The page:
Relevant UN Standards for Audit International Covenant on Civil & Political Rights (ICCPR) – rights to life, humane treatment in detention International Covenant on Economic, Social and Cultural Rights (ICESCR) – right to physical & mental health UN Convention Against Torture & Other Cruel, Inhuman & Degrading Treatment & Punishment (CAT) – new Optional Protocol Australia signed UN Basic Principles for the Treatment of Prisoners – P9 ‘prisoners shall have access to the health services in the country without discrimination on the grounds of their legal situation’. United Nations Body of Principles for the Protection of All Persons under any form of Detention or Imprisonment Standard Minimum Rules for the Treatment of Prisoners International Guidelines on HIV/AIDS & Human Rights (1996) UNAIDS & OHCHR – G4 ‘prison authorities should provide prisoners with access to the means of prevention (condoms, bleach & clean injecting equipment)’ WHO Guidelines on HIV Infection & AIDS in Prisons – A(1) ‘all prisoners have the right to receive health care, including preventative measures, equivalent to that available in the community without discrimination…’ and P24 ‘consideration should be given to providing clean injecting equipment during detention & on release to prisoners who request this’.
HR Audit Recommendations 1.Urgent matters – overcrowding; mental health care; time-out of cells (many ‘lockdowns’ in 2006/07); and organised activities 2.Humane treatment – cells; searches (eg strip – half body), drug testing; welfare; education; work; clothing; hygiene; contact; legal advice; media and library; information about rights 3.Health care – services; infection control and harm minimisation; general health (equivalence, allied health, dentistry, external consults and hospitals, medical records); limits on use of restraints in hospitals; prisoners at risk 4.Oversight - monitoring 5.Systemic discrimination – sensitivity to special needs of women & minorities; indigenous people; culturally and linguistically diverse populations; interpreters; cultural activities; protection detainees; religion; food 6.Corrections Culture – training de-escalation & anti-bullying, records 7.Monitoring custody rates – ATSI, research PDC, review fine default
Infection control & harm minimisation issues NSPs opportunity to include safer sex education & means (eg condoms, dental dams) harm minimisation approach protects the rights to life & health. denying protection against disease transmission in high-prevalence and closed population in prison may be viewed as inhumane.; ‘equivalence’ - ACT community-based needle & syringe programs; numerous studies have demonstrated the efficacy of exchanges in communities around the world, as well as prisons in some countries. Evaluations of NSPs show reduction of needle sharing and infections, and do not increase drug consumption or demand; contraband drugs expected and found in ACT - dependence on drugs or alcohol high, as well as mental disorders duty of care to detainees – NSW negligence action in mid-1990s regarding access to condoms led to reform returned to community as average short length of stay (eg 7 months)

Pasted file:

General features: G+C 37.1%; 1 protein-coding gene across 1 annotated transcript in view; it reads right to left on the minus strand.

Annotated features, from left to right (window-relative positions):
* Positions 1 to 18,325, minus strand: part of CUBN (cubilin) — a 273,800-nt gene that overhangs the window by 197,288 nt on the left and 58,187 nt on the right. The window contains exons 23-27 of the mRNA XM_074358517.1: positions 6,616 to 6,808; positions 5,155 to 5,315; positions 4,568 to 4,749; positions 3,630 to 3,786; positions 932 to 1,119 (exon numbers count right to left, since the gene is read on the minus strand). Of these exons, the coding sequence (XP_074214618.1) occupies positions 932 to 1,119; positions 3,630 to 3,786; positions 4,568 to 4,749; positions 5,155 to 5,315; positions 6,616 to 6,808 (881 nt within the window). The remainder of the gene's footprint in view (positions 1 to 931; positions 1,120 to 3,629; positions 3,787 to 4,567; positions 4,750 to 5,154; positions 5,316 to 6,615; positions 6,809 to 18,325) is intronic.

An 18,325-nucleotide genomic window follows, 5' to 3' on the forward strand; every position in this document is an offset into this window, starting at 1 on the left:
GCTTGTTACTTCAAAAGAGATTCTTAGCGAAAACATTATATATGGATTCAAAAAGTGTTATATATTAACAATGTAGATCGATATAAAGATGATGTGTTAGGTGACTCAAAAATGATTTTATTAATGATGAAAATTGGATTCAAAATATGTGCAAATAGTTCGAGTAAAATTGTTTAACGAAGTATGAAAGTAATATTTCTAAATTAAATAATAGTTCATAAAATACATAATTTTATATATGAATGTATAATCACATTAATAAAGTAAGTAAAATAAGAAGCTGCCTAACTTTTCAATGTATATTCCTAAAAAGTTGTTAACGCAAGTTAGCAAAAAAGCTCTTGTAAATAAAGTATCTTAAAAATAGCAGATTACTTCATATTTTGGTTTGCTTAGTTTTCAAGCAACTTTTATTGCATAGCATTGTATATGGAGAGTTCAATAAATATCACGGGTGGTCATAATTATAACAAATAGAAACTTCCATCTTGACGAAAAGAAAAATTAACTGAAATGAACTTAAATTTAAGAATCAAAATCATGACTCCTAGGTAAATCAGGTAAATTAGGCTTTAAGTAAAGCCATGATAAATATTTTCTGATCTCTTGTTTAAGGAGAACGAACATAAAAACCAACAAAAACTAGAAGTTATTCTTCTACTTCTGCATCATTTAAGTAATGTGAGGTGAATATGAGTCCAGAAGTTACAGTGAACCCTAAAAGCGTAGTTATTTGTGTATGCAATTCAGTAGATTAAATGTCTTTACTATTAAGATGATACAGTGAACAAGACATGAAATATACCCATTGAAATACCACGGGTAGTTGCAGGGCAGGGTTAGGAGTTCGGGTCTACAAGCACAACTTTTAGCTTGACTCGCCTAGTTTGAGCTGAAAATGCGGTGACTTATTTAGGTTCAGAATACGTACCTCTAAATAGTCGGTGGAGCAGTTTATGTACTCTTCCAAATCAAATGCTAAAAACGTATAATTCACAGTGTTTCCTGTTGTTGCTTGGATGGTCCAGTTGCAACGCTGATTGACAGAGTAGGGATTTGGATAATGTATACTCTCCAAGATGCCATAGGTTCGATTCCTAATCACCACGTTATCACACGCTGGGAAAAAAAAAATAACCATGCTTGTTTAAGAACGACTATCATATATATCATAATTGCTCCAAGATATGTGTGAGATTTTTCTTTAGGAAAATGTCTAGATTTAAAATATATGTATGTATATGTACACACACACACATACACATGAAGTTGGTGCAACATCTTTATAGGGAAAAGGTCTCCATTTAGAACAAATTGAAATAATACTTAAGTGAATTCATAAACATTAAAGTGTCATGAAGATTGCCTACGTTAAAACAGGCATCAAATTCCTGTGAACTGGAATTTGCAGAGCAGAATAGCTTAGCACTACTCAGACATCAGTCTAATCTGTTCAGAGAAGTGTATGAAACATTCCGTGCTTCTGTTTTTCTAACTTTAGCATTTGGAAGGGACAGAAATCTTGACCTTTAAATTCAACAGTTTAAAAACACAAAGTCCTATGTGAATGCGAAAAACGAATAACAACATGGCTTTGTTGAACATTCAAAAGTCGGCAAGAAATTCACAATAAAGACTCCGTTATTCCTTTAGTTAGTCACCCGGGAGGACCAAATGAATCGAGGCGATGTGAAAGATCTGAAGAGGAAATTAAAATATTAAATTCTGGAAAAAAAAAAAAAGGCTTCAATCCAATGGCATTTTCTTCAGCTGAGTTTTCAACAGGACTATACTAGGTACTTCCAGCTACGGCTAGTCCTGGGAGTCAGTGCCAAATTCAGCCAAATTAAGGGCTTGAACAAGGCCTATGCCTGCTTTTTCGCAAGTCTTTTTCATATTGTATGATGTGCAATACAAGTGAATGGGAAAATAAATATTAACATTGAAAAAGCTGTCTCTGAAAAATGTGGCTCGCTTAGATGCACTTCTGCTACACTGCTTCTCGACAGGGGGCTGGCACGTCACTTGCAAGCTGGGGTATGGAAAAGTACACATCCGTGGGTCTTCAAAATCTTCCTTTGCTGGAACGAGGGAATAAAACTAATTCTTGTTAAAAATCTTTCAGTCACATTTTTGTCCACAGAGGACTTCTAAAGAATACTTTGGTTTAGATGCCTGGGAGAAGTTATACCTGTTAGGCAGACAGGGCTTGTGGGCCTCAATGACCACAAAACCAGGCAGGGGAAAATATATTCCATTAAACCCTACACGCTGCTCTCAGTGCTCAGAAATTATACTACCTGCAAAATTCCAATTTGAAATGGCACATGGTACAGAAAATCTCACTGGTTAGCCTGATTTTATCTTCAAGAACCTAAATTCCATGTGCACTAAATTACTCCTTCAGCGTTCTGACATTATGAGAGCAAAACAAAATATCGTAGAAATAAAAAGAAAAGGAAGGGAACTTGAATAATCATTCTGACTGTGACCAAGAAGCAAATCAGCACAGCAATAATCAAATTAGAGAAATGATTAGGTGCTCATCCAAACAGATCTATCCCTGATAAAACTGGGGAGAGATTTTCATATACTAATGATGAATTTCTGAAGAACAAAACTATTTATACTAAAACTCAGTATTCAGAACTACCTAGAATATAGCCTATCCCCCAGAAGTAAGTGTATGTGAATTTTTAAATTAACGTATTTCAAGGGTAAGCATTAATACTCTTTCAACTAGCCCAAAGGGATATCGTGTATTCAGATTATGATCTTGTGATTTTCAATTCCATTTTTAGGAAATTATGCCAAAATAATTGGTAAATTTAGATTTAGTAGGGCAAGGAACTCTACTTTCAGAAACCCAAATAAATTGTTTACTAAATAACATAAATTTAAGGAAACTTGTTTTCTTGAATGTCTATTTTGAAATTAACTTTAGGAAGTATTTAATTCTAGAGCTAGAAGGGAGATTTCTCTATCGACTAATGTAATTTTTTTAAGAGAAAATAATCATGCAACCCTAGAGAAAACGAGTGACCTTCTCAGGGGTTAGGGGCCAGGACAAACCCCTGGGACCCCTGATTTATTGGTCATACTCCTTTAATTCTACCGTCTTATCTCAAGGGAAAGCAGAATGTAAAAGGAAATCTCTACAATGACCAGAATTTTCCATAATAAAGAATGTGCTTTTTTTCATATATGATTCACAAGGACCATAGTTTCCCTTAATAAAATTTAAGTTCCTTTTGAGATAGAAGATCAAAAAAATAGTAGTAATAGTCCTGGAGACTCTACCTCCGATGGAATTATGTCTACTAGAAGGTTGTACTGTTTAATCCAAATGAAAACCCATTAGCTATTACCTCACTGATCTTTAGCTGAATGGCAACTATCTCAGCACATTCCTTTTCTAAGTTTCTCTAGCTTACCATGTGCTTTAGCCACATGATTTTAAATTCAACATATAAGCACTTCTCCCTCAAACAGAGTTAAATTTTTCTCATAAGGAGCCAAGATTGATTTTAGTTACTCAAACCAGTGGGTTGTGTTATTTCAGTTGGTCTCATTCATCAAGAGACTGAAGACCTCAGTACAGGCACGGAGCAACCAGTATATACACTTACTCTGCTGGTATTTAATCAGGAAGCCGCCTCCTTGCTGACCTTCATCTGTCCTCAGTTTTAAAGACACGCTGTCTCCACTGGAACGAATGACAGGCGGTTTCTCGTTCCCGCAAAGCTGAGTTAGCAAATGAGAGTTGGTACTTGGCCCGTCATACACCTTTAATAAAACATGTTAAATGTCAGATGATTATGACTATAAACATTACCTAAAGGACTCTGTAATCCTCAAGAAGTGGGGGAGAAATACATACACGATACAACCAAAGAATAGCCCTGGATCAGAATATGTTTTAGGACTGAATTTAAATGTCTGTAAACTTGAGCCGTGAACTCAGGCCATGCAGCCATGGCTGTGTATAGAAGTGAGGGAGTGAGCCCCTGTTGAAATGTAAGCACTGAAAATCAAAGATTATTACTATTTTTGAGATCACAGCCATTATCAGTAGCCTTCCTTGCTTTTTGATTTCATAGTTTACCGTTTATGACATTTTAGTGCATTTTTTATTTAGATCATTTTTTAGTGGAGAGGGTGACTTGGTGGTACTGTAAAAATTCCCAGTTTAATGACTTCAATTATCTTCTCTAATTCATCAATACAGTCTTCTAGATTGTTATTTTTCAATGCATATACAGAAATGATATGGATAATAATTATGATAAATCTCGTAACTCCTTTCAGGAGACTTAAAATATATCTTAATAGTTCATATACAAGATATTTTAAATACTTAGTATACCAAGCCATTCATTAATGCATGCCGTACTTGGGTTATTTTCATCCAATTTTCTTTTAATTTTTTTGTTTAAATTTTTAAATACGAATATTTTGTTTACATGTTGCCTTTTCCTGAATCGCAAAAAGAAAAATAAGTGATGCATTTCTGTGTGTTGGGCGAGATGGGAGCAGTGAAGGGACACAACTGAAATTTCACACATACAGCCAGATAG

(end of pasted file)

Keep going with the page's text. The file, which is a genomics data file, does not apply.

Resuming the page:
Infection control and harm minimisation recommendations ACT Government response: ‘policy does not support a needle & syringe exchange at this time. It is an ongoing matter for policy consideration’ (18 months after AMC opens June 2009, ie end 2010) AMC pilot NSP program with provision for safe disposal of needles, or safe injecting room (medically supervised injecting facility). Detainees must regularly be provided with information about the availability of condoms and other safeguards, as well as safe sex practices, in order to prevent sexually transmitted infections and diseases such as HIV/AIDS and Hepatitis B and C In addition to installing a condom-dispensing machine, adequate means for disposing of condoms should be provided. A dispensing machine for latex gloves and dental dams should be provided for women at the AMC, along with adequate means of disposing of them.
The Future -AMC opportunity & investment - unique opportunity for human rights compliant prison with focus on rehabilitation treat people with respect & dignity NSP partnership experts (eg public health, drug & alcohol), community & government Federal Ministerial Advisory Council (MACBBVS) role – encouraging inclusion of human rights expert UNAIDS 2009 World AIDS Day theme ‘Human Rights’ Federal consultation on Bill of Rights Public Hearings: 1-3 July 2009 Parliament House. Report in September 2009. Survey as reluctance to self-disclosure is an indicator of the extent of stigma. Anti-discrimination laws focus on public acts of government and private bodies, but private acts such as relationships may be indirectly affected through a legal environment that sensitizes public opinion, and exposes stereotypes and scapegoating. As Martin Luther King said, laws against discrimination cannot change the hearts of men, but they can restrain the behaviour of the heartless.